The news that many dreaded reached Virginia in May 1774. The British parliament, determined to punish the inhabitants of Boston for the destruction of thousands of pounds of tea in December 1773, closed Boston Harbor to all commerce until restitution was paid to the East India Company and the King’s treasury. The sum included the value of the destroyed tea and the uncollected duties on the tea. British warships, as well as four regiments of British regulars, were ordered to Boston to enforce this punitive measure, the first of what became known as the Intolerable Acts.
Edmund Pendleton, a moderate member of the House of Burgesses expressed the view of many colonists towards Parliament’s action:
Tho’ it should be granted that the Bostonians did wrong in destroying the tea, yet the Parliament giving Judgement and sending ships and troops to [punish the entire city] in a case of Private property is [an] Attack upon constitutional Rights, of which we could not remain Idle Spectators…..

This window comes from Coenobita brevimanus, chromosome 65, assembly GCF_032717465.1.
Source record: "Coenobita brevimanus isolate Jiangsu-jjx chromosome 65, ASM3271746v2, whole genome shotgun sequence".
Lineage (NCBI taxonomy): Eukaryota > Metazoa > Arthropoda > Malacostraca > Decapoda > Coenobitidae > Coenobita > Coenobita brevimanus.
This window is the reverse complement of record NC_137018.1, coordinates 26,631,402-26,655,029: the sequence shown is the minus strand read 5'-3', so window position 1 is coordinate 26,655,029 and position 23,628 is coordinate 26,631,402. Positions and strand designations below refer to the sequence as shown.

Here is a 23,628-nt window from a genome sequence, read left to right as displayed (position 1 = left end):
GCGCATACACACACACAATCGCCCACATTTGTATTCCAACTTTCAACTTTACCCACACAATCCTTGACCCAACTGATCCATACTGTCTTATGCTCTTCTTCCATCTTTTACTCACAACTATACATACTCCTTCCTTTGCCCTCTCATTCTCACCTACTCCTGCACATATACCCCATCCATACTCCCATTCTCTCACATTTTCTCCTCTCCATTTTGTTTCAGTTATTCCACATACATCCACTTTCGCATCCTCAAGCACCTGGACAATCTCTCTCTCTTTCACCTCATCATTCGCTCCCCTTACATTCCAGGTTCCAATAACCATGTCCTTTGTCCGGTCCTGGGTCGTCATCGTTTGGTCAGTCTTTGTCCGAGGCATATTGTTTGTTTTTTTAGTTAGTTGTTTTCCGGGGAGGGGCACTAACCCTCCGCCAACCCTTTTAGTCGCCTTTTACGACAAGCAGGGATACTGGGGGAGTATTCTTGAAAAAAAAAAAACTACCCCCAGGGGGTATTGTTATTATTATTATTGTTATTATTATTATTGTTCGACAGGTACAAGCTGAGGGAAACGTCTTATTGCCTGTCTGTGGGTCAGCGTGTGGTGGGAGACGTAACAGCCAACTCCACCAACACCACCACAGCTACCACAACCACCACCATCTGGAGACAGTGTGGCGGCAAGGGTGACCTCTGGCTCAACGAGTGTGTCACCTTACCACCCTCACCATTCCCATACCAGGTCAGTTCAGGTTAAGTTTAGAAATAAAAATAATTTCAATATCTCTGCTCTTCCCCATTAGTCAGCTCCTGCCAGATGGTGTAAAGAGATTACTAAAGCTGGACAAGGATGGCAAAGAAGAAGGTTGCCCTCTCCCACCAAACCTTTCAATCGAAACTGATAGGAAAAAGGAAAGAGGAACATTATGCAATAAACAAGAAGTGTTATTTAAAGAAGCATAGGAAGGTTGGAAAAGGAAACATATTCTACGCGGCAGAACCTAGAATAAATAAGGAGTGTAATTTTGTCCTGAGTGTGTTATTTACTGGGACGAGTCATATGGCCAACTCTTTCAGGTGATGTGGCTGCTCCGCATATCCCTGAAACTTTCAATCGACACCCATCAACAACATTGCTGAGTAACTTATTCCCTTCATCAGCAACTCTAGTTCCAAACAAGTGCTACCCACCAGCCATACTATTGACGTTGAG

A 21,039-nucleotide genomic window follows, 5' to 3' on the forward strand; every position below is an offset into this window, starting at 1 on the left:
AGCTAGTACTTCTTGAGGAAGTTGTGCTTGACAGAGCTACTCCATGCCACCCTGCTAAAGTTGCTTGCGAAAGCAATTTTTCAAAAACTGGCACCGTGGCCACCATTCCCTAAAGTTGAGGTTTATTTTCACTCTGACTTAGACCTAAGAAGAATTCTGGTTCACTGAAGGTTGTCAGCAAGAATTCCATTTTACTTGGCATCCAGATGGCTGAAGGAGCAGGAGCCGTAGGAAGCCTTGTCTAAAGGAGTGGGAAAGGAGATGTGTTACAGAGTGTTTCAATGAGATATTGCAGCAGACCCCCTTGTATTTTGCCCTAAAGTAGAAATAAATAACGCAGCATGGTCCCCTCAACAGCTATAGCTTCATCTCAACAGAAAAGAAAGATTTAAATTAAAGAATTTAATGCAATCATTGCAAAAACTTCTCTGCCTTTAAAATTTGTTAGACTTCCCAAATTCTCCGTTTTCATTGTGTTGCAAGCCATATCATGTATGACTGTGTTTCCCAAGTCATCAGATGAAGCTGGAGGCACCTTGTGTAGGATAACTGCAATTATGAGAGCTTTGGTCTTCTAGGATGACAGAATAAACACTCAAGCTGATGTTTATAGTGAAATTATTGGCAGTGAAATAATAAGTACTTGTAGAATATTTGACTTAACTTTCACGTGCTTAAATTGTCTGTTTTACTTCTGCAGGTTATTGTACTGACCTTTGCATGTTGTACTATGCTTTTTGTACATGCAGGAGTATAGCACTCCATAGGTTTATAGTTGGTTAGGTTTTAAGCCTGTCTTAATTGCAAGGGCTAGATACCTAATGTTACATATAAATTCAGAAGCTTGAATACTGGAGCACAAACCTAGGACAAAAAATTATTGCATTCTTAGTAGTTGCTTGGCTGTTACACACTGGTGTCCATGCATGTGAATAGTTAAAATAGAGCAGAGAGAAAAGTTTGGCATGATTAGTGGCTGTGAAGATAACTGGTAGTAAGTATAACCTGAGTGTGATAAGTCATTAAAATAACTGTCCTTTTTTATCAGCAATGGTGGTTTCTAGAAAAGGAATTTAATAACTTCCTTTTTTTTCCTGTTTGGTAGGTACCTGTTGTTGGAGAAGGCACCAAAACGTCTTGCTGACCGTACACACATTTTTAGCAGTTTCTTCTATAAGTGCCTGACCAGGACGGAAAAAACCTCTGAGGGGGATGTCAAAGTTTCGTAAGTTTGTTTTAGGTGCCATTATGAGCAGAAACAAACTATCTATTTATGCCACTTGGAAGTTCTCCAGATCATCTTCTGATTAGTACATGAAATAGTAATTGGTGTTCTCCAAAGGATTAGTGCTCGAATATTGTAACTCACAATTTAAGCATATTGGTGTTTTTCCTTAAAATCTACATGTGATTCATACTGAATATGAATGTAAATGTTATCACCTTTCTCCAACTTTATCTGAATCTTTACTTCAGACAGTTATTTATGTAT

The Virginia House of Burgesses moved to support Massachusetts by adopting a day of prayer for the people of Boston. Virginia’s royal governor, Lord Dunmore, took offense to this and dissolved the assembly before it could take more meaningful action. Undeterred, many of the dismissed burgesses met at the Raleigh Tavern in Williamsburg, and adopted a non-importation agreement to boycott East India goods. They also declared that:
We are further clearly of opinion, that an attack, made on one of our sister colonies, to compel submission to arbitrary taxes, is an attack made on all British America, and threatens ruin to the rights of all, unless the united wisdom of the whole be applied. And for this purpose it is recommended… [that] deputies from the several colonies of British America meet in general congress.
Word soon arrived from the northern colonies of a similar proposal for colonial representatives to meet in Philadelphia to coordinate a united colonial response to Parliament. The dismissed burgesses agreed to hold a special convention in Williamsburg in early August to select delegates, and provide them with instructions, for the proposed continental congress. The former burgesses then adjourned and returned to their homes to join their constituents in a debate on how Virginia should proceed.